- On the fourth issue, the Court agreed with the defendant that the claimant’s attempt to exclude liability wherever there was non-payment would fall foul of the reasonableness requirement contained in UCTA. The Court noted that it was the claimant’s responsibility to show that the exclusion was reasonable, but that, in the circumstances, the claimant had failed to do so. It also found such an exclusion uncommon (not being a traditional anti‑set off clause), and was ‘tucked away in the undergrowth of the standard terms . . . without any particular highlighting of its consequences’. The consequences of the clause were potentially exorbitant, in that the slightest delay in payment would bar all rights of redress relating to the quality of the goods. The Court concluded that such exclusion of liability was therefore unreasonable and unenforceable.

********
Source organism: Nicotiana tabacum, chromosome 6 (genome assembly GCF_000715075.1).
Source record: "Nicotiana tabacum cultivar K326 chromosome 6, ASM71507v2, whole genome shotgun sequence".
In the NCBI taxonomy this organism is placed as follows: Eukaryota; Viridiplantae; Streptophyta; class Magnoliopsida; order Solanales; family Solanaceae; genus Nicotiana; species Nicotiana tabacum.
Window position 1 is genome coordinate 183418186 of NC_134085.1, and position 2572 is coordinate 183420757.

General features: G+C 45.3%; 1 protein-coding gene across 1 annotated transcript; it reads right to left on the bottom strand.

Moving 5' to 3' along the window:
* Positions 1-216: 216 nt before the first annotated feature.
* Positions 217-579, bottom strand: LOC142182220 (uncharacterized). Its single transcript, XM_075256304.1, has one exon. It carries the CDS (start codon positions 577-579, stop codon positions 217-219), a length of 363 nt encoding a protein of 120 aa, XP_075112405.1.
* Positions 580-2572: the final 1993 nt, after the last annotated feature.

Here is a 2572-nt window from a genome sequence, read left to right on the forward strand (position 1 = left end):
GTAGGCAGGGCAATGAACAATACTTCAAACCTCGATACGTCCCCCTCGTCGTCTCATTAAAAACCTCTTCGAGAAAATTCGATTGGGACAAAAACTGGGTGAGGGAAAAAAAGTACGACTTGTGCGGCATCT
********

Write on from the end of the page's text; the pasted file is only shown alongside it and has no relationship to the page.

- On the final issue, the contract provided that any outstanding balance was to be settled ‘on completion’. The term ‘completion’ was not defined in the contract. The Court heard that after inspection of the goods, a ‘snagging’ list was developed, which the claimant worked to rectify before a final walk-through was conducted in early June. The defendants indicated approval of the remedial works performed and the claimant requested payment on 20 June 2017. However, the defendants contested the obligation to pay on the basis of continuing ‘snagging’ issues. The Court, applying the concept of ‘substantial performance’, found that the work was completed by 20 June 2017 by any normal meaning of the word ‘complete’. The remaining defects were trivial in the context of the work as a whole. Accordingly, the defendants were obliged to pay the invoices from 20 June 2017 onwards.